Wednesday, May 7, 2008

Proposed Illinois Bill Will Do Nothing For Victims

On April 6, 2008, Mercedes McCauley was gunned down as she was leaving church by her estranged boyfriend Glenn Martinez.

Mercedes had secured an order of protection back in November of 2007, and she was scheduled to return back in court in April before a Judge.

Glenn Martinez was a class-x- felon and on parole for an unrelated crime that involved murder. Automatically, criminals are denied any type of bond.

I spent years in courtroom advocating for battered woman and securing court orders that included a safety plan once the order by a judge was in place. Often, it was our domestic violence agency who provided the groundwork and had the individual on parole sent back to prison.

Automatically, common sense really, I would contact the parole agent, speak to the State's Attorney on the case and the Offender would be sent back to do the remainder of their prison sentence. In addition, more time would be added at a later date during a scheduled court hearing on the violation.

In today's article in both the Chicago newspapers, headline read "Bill would tighten State's Leash on Parolees". Hogwash! If people were doing their jobs in the first place, women such as Mercedes McCauley would be alive, today. It was pure ignorance in court the day Mercedes secured that court order. The State's Attorney is suppose to read to the Judge the Offenders criminal history and the fact that person is on parole at the order of protection hearing. It never happened.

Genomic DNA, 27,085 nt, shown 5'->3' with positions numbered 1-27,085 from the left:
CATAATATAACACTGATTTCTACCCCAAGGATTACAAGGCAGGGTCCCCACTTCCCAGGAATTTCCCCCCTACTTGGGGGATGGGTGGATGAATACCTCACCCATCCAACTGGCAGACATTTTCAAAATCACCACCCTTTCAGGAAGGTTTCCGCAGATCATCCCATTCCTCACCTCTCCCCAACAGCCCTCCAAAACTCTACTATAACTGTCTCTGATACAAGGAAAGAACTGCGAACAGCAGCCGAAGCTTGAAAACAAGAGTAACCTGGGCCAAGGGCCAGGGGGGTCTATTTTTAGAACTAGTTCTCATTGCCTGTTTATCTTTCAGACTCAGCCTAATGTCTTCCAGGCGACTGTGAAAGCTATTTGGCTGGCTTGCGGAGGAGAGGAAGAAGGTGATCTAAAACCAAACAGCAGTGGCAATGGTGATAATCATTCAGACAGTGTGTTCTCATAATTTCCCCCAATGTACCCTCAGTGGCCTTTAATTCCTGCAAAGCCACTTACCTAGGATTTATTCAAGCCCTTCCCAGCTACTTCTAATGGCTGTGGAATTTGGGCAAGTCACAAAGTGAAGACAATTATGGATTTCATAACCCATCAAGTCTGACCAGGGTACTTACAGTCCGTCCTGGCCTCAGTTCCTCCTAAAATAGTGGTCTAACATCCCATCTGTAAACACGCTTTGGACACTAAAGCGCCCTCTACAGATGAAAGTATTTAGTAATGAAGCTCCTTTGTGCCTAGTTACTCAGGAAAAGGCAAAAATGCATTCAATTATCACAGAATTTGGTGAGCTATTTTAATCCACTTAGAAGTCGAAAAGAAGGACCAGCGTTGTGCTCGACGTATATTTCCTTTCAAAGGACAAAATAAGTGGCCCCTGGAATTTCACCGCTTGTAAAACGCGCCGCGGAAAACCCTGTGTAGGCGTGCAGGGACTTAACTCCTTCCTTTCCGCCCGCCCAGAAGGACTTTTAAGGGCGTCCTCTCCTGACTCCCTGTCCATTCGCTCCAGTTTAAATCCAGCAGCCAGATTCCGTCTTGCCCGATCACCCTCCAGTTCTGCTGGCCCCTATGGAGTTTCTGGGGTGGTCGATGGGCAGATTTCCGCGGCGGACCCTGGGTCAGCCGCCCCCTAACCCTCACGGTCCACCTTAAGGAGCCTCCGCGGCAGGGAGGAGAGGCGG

The court docket that day was on overload as it is most days with victims just like Mercedes jumping through hoops just to obtain an order of protection. And no doubt court staff were too busy.

The new bill proposed says "parolees must notify their
parole agents within 24 hours of receiving a restraining order"

That is not going to happen. You cannot leave that up to the parolee. They will likely kill their victim before "alerting" a parole agent who is already overloaded with cases. And who is going to allow a victim to send them back to prison? The State's Attorney must be the one to notify the parole agent immediately. The victim must be instructed at the time of making a police report to inform the officer the offender is on parole. Then the offender is returned back to prison.

This new Bill is ignorant to the obvious solution to a growing problem within courts across the country as it pertains to court orders of protection.


Anonymous said...

My sister had a restraining order against a former boyfriend on parole for armed robbery we didnt know it until he almost killed her. Seems like people are not doing their jobs and the begining.

Anonymous said...

The system can't protect women. Take control move far far away. get yourself out of there and start over

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